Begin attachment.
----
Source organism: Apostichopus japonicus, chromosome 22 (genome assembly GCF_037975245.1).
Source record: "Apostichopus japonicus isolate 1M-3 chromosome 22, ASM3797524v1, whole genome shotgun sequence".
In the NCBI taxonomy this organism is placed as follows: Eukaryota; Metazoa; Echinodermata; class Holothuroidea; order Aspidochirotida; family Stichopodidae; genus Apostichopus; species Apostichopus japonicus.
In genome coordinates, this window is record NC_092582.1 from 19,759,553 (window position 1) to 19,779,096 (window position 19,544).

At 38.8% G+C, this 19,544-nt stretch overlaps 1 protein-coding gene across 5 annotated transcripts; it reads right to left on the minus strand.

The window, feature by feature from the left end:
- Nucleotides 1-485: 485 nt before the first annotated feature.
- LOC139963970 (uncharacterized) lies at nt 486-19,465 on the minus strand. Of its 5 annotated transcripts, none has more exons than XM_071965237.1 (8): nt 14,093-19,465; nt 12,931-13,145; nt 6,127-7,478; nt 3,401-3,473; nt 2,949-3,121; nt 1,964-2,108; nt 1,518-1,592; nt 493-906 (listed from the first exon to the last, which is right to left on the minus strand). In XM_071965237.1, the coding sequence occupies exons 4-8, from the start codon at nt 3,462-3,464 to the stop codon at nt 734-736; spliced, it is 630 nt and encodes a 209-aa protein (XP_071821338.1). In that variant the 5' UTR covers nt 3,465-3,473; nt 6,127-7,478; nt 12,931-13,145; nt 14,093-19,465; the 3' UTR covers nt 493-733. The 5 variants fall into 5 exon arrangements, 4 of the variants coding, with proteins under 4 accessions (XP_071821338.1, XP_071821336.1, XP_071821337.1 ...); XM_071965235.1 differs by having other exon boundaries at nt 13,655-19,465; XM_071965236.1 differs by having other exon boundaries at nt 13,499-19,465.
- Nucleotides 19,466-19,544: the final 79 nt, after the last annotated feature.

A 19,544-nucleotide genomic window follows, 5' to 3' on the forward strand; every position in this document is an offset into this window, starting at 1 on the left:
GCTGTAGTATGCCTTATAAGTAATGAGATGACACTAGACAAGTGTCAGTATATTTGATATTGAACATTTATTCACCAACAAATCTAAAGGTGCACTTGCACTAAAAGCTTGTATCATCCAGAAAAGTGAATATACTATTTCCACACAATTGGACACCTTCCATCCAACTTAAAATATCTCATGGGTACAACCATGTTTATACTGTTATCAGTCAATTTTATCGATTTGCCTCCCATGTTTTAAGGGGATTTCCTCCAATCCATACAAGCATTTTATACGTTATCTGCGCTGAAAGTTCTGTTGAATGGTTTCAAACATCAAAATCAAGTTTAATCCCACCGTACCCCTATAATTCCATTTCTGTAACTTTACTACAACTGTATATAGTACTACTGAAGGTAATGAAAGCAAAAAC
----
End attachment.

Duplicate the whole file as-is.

Source organism: Apostichopus japonicus, chromosome 22 (genome assembly GCF_037975245.1).
Source record: "Apostichopus japonicus isolate 1M-3 chromosome 22, ASM3797524v1, whole genome shotgun sequence".
In the NCBI taxonomy this organism is placed as follows: Eukaryota; Metazoa; Echinodermata; class Holothuroidea; order Aspidochirotida; family Stichopodidae; genus Apostichopus; species Apostichopus japonicus.
In genome coordinates, this window is record NC_092582.1 from 19,759,553 (window position 1) to 19,779,096 (window position 19,544).

At 38.8% G+C, this 19,544-nt stretch overlaps 1 protein-coding gene across 5 annotated transcripts; it reads right to left on the minus strand.

The window, feature by feature from the left end:
- Nucleotides 1-485: 485 nt before the first annotated feature.
- LOC139963970 (uncharacterized) lies at nt 486-19,465 on the minus strand. Of its 5 annotated transcripts, none has more exons than XM_071965237.1 (8): nt 14,093-19,465; nt 12,931-13,145; nt 6,127-7,478; nt 3,401-3,473; nt 2,949-3,121; nt 1,964-2,108; nt 1,518-1,592; nt 493-906 (listed from the first exon to the last, which is right to left on the minus strand). In XM_071965237.1, the coding sequence occupies exons 4-8, from the start codon at nt 3,462-3,464 to the stop codon at nt 734-736; spliced, it is 630 nt and encodes a 209-aa protein (XP_071821338.1). In that variant the 5' UTR covers nt 3,465-3,473; nt 6,127-7,478; nt 12,931-13,145; nt 14,093-19,465; the 3' UTR covers nt 493-733. The 5 variants fall into 5 exon arrangements, 4 of the variants coding, with proteins under 4 accessions (XP_071821338.1, XP_071821336.1, XP_071821337.1 ...); XM_071965235.1 differs by having other exon boundaries at nt 13,655-19,465; XM_071965236.1 differs by having other exon boundaries at nt 13,499-19,465.
- Nucleotides 19,466-19,544: the final 79 nt, after the last annotated feature.

A 19,544-nucleotide genomic window follows, 5' to 3' on the forward strand; every position in this document is an offset into this window, starting at 1 on the left:
GCTGTAGTATGCCTTATAAGTAATGAGATGACACTAGACAAGTGTCAGTATATTTGATATTGAACATTTATTCACCAACAAATCTAAAGGTGCACTTGCACTAAAAGCTTGTATCATCCAGAAAAGTGAATATACTATTTCCACACAATTGGACACCTTCCATCCAACTTAAAATATCTCATGGGTACAACCATGTTTATACTGTTATCAGTCAATTTTATCGATTTGCCTCCCATGTTTTAAGGGGATTTCCTCCAATCCATACAAGCATTTTATACGTTATCTGCGCTGAAAGTTCTGTTGAATGGTTTCAAACATCAAAATCAAGTTTAATCCCACCGTACCCCTATAATTCCATTTCTGTAACTTTACTACAACTGTATATAGTACTACTGAAGGTAATGAAAGCAAAAAC